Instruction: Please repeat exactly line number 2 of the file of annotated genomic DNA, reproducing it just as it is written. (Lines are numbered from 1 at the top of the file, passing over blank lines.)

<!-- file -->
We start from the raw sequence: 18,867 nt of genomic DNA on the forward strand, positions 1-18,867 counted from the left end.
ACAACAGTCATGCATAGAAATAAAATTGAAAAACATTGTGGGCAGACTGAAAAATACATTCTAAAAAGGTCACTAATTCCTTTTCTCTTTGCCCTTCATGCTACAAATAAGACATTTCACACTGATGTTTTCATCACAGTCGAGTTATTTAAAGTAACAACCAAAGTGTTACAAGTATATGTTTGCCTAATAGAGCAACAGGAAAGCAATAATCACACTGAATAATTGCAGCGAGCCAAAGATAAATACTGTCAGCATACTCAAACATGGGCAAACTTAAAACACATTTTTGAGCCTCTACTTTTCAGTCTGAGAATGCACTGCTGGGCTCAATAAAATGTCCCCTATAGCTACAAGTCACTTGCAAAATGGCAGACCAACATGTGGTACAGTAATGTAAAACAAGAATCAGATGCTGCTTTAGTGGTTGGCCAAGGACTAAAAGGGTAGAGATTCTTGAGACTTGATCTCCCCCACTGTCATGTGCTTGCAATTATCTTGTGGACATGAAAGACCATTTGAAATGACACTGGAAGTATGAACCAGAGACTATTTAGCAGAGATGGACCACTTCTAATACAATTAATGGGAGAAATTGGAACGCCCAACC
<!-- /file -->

ACAACAGTCATGCATAGAAATAAAATTGAAAAACATTGTGGGCAGACTGAAAAATACATTCTAAAAAGGTCACTAATTCCTTTTCTCTTTGCCCTTCATGCTACAAATAAGACATTTCACACTGATGTTTTCATCACAGTCGAGTTATTTAAAGTAACAACCAAAGTGTTACAAGTATATGTTTGCCTAATAGAGCAACAGGAAAGCAATAATCACACTGAATAATTGCAGCGAGCCAAAGATAAATACTGTCAGCATACTCAAACATGGGCAAACTTAAAACACATTTTTGAGCCTCTACTTTTCAGTCTGAGAATGCACTGCTGGGCTCAATAAAATGTCCCCTATAGCTACAAGTCACTTGCAAAATGGCAGACCAACATGTGGTACAGTAATGTAAAACAAGAATCAGATGCTGCTTTAGTGGTTGGCCAAGGACTAAAAGGGTAGAGATTCTTGAGACTTGATCTCCCCCACTGTCATGTGCTTGCAATTATCTTGTGGACATGAAAGACCATTTGAAATGACACTGGAAGTATGAACCAGAGACTATTTAGCAGAGATGGACCACTTCTAATACAATTAATGGGAGAAATTGGAACGCCCAACC